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Born Jan. 10, 1893, in Santiago; died Jan. 2, 1948, in Cartagena, near Santiago. Chilean writer who wrote in Spanish and French.
Huidobro founded the theory of creationism, which he expounded in the manifestos Non serviam (1914) and Manifestos (1925) and in the programmatic poem “The Poetic Art” (1917); in these works he summoned writers to use poetic imagination and literary language in order to create a reality distinct from that of the surrounding world. Huidobro’s narrative poem Ecuatorial (1918) and his Elegy on the Death of Lenin (1924; Russian translation of excerpts, 1943) were marked by topicality, associative and strained imagery, and an effort to use words to their maximum capacity. The narrative poem Altazor (1931; translated into Russian as High Flight, 1931) reflected the drama of a poet fettered by his own theory.
Huidobro also published the poetry collections Suddenly (1925), To See and Feel (1941), The Citizen of Oblivion (1941), and Final Poems (1948), the novels Mío Cid, Campeador (1929) and Saltpeter (1938; Russian translation, 1938), and plays and prose poems. He attacked Spanish and German fascism during the National Revolutionary War in Spain (1936–39).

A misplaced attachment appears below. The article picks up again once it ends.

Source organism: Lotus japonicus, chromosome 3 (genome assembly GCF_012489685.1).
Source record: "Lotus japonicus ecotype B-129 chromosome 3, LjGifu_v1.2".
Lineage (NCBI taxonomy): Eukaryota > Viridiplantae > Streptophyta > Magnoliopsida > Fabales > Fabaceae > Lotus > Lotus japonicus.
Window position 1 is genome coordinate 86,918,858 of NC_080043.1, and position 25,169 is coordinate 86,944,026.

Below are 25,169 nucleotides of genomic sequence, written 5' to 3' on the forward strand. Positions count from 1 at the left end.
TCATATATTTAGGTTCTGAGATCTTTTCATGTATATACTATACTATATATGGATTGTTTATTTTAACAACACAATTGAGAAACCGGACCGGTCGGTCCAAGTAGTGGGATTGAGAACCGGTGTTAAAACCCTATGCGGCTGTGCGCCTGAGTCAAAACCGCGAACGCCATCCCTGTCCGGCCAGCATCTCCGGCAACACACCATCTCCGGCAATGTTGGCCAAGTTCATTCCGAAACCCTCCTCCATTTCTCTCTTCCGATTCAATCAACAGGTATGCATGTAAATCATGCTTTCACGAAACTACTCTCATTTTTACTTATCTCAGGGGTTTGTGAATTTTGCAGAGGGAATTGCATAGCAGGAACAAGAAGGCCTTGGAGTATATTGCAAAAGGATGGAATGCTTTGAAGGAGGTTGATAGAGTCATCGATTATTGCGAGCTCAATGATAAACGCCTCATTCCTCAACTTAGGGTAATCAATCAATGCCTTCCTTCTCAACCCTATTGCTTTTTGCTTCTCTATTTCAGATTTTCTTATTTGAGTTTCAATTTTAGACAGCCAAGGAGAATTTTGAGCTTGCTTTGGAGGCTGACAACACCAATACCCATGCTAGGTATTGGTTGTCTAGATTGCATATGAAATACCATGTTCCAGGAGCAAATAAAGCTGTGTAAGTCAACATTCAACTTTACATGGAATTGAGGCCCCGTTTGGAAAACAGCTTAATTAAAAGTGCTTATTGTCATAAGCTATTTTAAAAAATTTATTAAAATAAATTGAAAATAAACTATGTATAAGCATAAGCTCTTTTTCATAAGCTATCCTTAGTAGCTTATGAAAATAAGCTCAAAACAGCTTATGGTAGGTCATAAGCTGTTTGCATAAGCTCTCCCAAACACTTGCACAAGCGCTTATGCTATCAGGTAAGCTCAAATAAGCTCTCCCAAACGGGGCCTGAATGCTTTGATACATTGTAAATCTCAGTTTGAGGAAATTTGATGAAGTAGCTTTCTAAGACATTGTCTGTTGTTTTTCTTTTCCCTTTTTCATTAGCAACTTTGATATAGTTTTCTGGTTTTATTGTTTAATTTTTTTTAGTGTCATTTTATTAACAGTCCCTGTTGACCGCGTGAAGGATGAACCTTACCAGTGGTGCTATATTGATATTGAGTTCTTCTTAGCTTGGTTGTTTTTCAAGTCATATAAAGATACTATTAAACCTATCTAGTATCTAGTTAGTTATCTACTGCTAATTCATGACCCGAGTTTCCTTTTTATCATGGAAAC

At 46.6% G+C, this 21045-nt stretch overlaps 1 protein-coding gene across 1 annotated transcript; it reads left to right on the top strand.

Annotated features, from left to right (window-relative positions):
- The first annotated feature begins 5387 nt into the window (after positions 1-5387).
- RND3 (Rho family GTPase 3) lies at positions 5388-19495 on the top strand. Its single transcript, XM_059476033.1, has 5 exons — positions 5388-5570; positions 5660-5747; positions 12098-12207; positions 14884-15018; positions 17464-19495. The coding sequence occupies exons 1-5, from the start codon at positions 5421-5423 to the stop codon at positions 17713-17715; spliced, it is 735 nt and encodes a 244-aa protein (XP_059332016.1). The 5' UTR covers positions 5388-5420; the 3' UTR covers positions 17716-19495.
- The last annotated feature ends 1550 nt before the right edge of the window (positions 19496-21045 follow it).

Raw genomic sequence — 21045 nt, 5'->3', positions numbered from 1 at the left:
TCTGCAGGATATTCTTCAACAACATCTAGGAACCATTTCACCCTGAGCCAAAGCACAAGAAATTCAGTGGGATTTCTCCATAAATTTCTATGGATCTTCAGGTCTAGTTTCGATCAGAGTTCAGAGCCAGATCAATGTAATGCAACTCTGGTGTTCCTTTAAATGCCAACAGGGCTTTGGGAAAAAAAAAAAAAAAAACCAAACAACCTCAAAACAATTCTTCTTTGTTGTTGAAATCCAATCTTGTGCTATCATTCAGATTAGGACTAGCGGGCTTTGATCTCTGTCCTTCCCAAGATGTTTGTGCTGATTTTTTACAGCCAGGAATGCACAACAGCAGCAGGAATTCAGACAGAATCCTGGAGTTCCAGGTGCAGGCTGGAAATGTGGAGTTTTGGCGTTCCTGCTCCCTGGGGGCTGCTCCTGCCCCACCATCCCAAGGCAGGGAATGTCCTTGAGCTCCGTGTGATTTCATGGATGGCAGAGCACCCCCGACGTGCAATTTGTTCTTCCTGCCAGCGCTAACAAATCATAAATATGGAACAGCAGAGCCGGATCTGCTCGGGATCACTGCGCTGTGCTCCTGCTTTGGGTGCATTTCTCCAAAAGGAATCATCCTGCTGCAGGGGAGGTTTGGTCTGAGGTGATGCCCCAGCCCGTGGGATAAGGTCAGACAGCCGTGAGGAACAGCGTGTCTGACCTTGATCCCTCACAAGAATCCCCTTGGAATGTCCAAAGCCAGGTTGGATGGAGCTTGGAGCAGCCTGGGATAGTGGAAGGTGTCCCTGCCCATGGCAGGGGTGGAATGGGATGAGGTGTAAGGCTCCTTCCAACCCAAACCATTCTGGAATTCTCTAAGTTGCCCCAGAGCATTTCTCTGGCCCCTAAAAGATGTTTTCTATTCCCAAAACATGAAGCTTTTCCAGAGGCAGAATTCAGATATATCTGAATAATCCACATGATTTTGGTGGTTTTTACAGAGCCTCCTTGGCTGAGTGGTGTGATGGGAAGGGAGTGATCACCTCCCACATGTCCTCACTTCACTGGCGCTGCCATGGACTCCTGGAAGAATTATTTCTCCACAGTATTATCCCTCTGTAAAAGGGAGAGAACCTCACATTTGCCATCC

WORKSPoesía y prosa. Madrid, 1957.
Poesías. [Havana, 1968.]
In Russian translation:
[“Stikhi.”] In the collection Poety Chili. Moscow, 1972.
REFERENCESAlegría, F. Gorizonty realizma: Chiliiskaia literatura XX v. Moscow, 1974. (Translated from Spanish.)
Bajarlia, J. J. La polémica Reverdy-Huidobro: Origen del ultraísmo. Buenos Aires, 1964.
Diego, G. “Poesía y creacionismo de Vicente Huidobro.” Cuadernos hispanoamericanos, June 1968, no. 222.
Arenas, B. “Vicente Huidobro y el creacionismo.” In Los vanguardismos en la América Latina. [Havana, 1970.]